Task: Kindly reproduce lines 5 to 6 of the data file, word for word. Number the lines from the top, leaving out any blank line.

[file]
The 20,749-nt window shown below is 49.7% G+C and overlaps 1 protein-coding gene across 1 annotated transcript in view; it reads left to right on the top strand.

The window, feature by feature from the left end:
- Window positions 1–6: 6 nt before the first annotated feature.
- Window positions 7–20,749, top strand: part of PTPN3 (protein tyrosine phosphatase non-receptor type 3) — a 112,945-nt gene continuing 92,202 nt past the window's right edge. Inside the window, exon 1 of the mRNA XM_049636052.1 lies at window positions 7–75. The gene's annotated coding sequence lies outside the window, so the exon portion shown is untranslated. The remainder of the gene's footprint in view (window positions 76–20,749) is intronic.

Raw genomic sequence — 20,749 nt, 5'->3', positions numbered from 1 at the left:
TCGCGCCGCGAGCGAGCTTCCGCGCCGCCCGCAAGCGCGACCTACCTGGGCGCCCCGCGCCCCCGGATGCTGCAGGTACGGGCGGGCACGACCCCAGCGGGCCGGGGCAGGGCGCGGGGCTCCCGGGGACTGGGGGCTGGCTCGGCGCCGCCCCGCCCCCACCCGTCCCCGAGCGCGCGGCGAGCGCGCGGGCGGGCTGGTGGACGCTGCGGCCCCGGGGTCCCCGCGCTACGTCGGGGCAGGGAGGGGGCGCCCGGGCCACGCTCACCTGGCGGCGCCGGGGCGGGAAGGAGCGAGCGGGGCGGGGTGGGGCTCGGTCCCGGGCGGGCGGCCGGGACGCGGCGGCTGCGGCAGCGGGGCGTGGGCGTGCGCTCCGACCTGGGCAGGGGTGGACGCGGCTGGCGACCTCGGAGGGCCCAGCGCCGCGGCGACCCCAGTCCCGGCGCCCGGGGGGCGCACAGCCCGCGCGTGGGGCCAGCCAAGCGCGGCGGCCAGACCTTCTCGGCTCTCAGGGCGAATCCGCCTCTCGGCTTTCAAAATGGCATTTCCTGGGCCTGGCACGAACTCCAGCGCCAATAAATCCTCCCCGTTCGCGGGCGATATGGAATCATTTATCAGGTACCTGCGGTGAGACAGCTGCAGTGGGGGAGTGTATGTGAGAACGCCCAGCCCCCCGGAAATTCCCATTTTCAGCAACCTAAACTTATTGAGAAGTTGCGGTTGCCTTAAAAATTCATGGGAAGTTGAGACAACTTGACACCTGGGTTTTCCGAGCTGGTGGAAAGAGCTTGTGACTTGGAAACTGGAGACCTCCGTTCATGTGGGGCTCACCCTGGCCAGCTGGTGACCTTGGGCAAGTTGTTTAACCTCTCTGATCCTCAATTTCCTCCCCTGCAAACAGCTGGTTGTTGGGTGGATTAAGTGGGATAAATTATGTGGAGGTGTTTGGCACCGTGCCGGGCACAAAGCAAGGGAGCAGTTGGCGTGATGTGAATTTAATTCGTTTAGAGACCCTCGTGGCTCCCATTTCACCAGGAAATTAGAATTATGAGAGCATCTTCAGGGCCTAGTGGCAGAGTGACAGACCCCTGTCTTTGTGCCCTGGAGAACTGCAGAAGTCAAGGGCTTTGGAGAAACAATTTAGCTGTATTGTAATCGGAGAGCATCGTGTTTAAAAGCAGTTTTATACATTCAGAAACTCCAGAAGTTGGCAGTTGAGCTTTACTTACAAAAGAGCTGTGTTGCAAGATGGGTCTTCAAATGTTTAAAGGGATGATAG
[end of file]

Raw genomic sequence — 20,749 nt, 5'->3', positions numbered from 1 at the left:
TCGCGCCGCGAGCGAGCTTCCGCGCCGCCCGCAAGCGCGACCTACCTGGGCGCCCCGCGCCCCCGGATGCTGCAGGTACGGGCGGGCACGACCCCAGCGGGCCGGGGCAGGGCGCGGGGCTCCCGGGGACTGGGGGCTGGCTCGGCGCCGCCCCGCCCCCACCCGTCCCCGAGCGCGCGGCGAGCGCGCGGGCGGGCTGGTGGACGCTGCGGCCCCGGGGTCCCCGCGCTACGTCGGGGCAGGGAGGGGGCGCCCGGGCCACGCTCACCTGGCGGCGCCGGGGCGGGAAGGAGCGAGCGGGGCGGGGTGGGGCTCGGTCCCGGGCGGGCGGCCGGGACGCGGCGGCTGCGGCAGCGGGGCGTGGGCGTGCGCTCCGACCTGGGCAGGGGTGGACGCGGCTGGCGACCTCGGAGGGCCCAGCGCCGCGGCGACCCCAGTCCCGGCGCCCGGGGGGCGCACAGCCCGCGCGTGGGGCCAGCCAAGCGCGGCGGCCAGACCTTCTCGGCTCTCAGGGCGAATCCGCCTCTCGGCTTTCAAAATGGCATTTCCTGGGCCTGGCACGAACTCCAGCGCCAATAAATCCTCCCCGTTCGCGGGCGATATGGAATCATTTATCAGGTACCTGCGGTGAGACAGCTGCAGTGGGGGAGTGTATGTGAGAACGCCCAGCCCCCCGGAAATTCCCATTTTCAGCAACCTAAACTTATTGAGAAGTTGCGGTTGCCTTAAAAATTCATGGGAAGTTGAGACAACTTGACACCTGGGTTTTCCGAGCTGGTGGAAAGAGCTTGTGACTTGGAAACTGGAGACCTCCGTTCATGTGGGGCTCACCCTGGCCAGCTGGTGACCTTGGGCAAGTTGTTTAACCTCTCTGATCCTCAATTTCCTCCCCTGCAAACAGCTGGTTGTTGGGTGGATTAAGTGGGATAAATTATGTGGAGGTGTTTGGCACCGTGCCGGGCACAAAGCAAGGGAGCAGTTGGCGTGATGTGAATTTAATTCGTTTAGAGACCCTCGTGGCTCCCATTTCACCAGGAAATTAGAATTATGAGAGCATCTTCAGGGCCTAGTGGCAGAGTGACAGACCCCTGTCTTTGTGCCCTGGAGAACTGCAGAAGTCAAGGGCTTTGGAGAAACAATTTAGCTGTATTGTAATCGGAGAGCATCGTGTTTAAAAGCAGTTTTATACATTCAGAAACTCCAGAAGTTGGCAGTTGAGCTTTACTTACAAAAGAGCTGTGTTGCAAGATGGGTCTTCAAATGTTTAAAGGGATGATAG